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British eating disorder warriors, do you have any tips for struggling Americans?

Calories on menus are misleading at best... and psychologically damaging at worst.

We know that, as Beat shared stories from the recovery community over the summer. This summer the UK government mandated that companies with more than 250 employees must list calorie count on menus or risk a £2,500 fine. It’s interesting to see that £2,500 is the price the government will charge noncompliant restaurants, when eating disorders cost the UK government £9.4B in 2019 alone; £4.8B on the economy, £1.7B healthcare, and £1.1B caretaker costs.

UNILAD reported an economic study which cited that demand for eating disorder treatment increased £3.4B (54%) at UK non-profits between 2019 and 2021. Meanwhile, those non-profit organizations faced a £10.1B funding deficit, and half of British children who sought eating disorder treatment had to wait over a month for care. That £2,500 will hardly make a dent in that treatment deficit. The calorie counts will do less money raising than they will cause weight stigma and fat shaming.

But I’m not a UK citizen and I don’t want to get political about a country where I can’t even vote. No, I want to focus my frustrations on home. The American government has just announced the SNAP Program to create equitable access to “nutritious” food for underprivileged families. The program debuted alongside the FDA’s new ‘healthy’ food guidelines. The government agency will allow corporations to brand food packages as “healthy.” This probably sounds familiar to the British readers. The FDA’s program villainizes fats and uplifts restricting caloric intake for the sake of confronting obesity. The concept that health and wellness are correlated with fewer calories isn’t new, in the UK or U.S. (U.S.’ Biggest Loser, My 600-lb Life, the UK’s Supersize vs Superskinny–I’m looking at you). Diets have been rebranded as wellness, a $1.5T industry globally covering sleep, mindfulness, nutrition, fitness, appearance and health businesses.

Branding clean, low calorie eats as good and high fat, junk as bad essentially assigns morals to food, and makes us naughty, fearing the garbage in our bodies. KFC’s 1991 rebrand dropped “fried” and in 2018 Dunkin’ lost “Donut” to stay “relevant” for “careful” consumers. The industry thrives on marketing, not science, and it appears both our governments are buying in.

This wouldn’t be the first time the FDA got “health” wrong. According to the UN, the average daily need for kcals (or capital C Calories for Americans) is 2,800 (1,600-2,200 for women, 2,000-3,200 for men). These ranges are wide by design, offering flexibility for the litany of various factors impacting daily intake, like genetics, age, activity level, and hormones. Biden and the FDA’s exclusionary celebration of so-called “health” leaves no room for health at every size. Weight stigma is real. 8 in 10 ten-year-olds fear becoming fat. 3 in 4 women display disordered eating behaviours. 1.25 million Brits have eating disorders, 25% of which are male. Before COVID, 30 million Americans, 1 in 10, were fighting eating disorders. At time of writing, weight loss and diet pills were trending on Google Search.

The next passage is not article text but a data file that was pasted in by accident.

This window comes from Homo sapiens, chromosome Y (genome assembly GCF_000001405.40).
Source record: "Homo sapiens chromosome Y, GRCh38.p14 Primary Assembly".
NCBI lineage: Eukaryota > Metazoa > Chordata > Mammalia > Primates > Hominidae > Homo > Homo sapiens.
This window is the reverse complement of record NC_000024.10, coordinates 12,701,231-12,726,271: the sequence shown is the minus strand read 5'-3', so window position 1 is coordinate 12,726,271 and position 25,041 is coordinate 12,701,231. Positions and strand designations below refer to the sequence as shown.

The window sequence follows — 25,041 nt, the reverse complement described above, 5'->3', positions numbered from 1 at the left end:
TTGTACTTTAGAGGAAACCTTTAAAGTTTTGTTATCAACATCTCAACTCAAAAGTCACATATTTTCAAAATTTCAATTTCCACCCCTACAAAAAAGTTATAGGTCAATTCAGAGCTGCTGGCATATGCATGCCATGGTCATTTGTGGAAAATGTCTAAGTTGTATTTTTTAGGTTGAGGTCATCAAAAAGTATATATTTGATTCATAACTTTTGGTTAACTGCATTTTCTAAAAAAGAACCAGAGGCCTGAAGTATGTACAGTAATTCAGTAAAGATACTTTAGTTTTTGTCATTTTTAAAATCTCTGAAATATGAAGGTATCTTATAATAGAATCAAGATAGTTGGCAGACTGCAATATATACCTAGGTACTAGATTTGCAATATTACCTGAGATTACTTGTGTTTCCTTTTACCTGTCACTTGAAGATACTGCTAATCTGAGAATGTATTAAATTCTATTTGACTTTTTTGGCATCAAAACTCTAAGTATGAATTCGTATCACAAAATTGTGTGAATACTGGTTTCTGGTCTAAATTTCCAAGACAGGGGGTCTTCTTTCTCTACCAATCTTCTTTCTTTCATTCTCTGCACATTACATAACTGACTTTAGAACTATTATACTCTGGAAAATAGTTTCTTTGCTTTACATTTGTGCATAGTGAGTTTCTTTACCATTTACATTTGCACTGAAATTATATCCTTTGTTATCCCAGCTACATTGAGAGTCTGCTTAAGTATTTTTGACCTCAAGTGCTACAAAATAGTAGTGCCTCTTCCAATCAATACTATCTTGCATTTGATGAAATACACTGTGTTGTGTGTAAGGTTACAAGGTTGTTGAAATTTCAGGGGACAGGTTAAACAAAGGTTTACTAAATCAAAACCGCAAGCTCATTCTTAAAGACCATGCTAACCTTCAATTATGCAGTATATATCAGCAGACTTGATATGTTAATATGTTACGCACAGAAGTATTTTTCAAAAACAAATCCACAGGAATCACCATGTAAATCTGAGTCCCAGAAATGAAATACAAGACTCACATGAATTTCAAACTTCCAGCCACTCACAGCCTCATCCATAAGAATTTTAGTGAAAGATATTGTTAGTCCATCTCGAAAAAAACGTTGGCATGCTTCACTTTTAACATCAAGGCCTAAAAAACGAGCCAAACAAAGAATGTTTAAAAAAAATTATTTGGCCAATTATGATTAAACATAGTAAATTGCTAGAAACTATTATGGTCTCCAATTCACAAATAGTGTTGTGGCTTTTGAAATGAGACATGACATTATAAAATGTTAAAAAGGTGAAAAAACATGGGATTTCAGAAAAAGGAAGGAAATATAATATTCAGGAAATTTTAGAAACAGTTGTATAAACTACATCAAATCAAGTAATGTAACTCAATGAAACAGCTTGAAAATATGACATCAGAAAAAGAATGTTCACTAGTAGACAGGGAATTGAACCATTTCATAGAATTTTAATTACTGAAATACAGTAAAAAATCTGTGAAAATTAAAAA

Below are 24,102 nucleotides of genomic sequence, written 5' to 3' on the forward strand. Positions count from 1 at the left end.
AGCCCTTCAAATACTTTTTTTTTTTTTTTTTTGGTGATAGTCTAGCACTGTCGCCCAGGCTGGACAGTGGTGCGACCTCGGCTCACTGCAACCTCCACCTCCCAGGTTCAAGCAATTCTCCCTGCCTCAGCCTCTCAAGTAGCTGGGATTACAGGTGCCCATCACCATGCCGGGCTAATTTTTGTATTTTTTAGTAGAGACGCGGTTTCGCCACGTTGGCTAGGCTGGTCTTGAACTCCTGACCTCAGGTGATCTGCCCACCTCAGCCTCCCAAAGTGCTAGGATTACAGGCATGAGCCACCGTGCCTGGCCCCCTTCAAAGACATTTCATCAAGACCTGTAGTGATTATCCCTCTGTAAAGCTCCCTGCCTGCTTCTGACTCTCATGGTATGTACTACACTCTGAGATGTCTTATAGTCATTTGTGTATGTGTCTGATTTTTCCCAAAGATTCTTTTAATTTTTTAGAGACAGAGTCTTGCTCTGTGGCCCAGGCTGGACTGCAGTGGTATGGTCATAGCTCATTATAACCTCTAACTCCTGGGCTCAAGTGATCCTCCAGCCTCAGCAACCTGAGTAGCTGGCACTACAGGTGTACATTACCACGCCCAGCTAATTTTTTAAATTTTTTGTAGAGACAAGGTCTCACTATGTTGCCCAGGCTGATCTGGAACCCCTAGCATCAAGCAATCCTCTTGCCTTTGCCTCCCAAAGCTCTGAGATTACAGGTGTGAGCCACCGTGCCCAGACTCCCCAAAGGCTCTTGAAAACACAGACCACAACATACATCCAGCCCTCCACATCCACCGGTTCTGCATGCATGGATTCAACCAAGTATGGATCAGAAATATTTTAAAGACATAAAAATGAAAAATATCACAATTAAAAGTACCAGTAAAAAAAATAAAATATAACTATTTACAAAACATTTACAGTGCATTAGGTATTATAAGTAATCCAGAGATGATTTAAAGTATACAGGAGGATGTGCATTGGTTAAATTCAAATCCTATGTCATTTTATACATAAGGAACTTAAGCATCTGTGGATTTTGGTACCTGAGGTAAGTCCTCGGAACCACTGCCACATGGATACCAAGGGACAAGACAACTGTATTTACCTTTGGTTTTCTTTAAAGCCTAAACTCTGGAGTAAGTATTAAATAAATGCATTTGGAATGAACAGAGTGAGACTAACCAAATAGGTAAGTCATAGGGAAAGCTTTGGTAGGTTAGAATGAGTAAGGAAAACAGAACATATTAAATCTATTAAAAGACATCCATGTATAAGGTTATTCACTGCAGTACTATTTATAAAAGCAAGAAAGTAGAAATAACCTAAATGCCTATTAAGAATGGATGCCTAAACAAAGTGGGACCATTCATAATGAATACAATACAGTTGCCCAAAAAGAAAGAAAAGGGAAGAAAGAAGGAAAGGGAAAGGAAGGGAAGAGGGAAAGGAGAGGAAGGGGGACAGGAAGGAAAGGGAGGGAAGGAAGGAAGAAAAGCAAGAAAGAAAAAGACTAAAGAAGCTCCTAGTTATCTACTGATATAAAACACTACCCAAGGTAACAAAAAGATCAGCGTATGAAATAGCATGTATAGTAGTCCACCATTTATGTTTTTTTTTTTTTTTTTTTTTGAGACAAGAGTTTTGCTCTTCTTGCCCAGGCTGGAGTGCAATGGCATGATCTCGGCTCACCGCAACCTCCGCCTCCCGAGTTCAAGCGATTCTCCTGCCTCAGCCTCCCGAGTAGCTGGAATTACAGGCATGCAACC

Both our cultures already fear fatness. The new government programs essentially validate those fears by proclaiming fatness and certain foods as bad. SNAP’s 44-page strategy plan mentions obesity 24 times, but not once does it mention binge eating disorder (BED), America’s most common eating disorder by more than three times the others according to the National Eating Disorders Asociation (NEDA). Eating disorders are mental illnesses. Eating disorders themselves have no look, and at their core, they aren’t at all about what we look like. A decades-long stereotype that only young white affluent girls can have–restrictive– eating disorders has suppressed those who don’t fit that mould but do need care. It is well documented by the CDC and NHS that eating disorder cases more than doubled during the pandemic, causing pediatric hospitals to become overrun. Mental health care resources are maxed out to the point of months-long waiting lists for those who can afford it. No nationwide nutritional program can be truly complete without also allocating substantial resources for the mental aspects of ‘health.’ Mental health was mentioned only twice in the 44-page SNAP strategy playbook.

By focusing only on the physical, and the food, we are missing the bigger point. There’s more to digest here.

Britain eating disorder warriors, do you have any tips for your not-so-star-spangled American friend?

-Contributed by Megan Bazzini. Megan is an aspiring YA novelist, self-titled 'cringe-worthy poet' and published mental health essayist. Her eating disorder recovery mantra is 'Keep Going. Recovery is worth it.'

If you've been affected by any of the issues raised in Megan's story, or are concerned for yourself or a loved one, you can find support and guidance on the help pages of our website.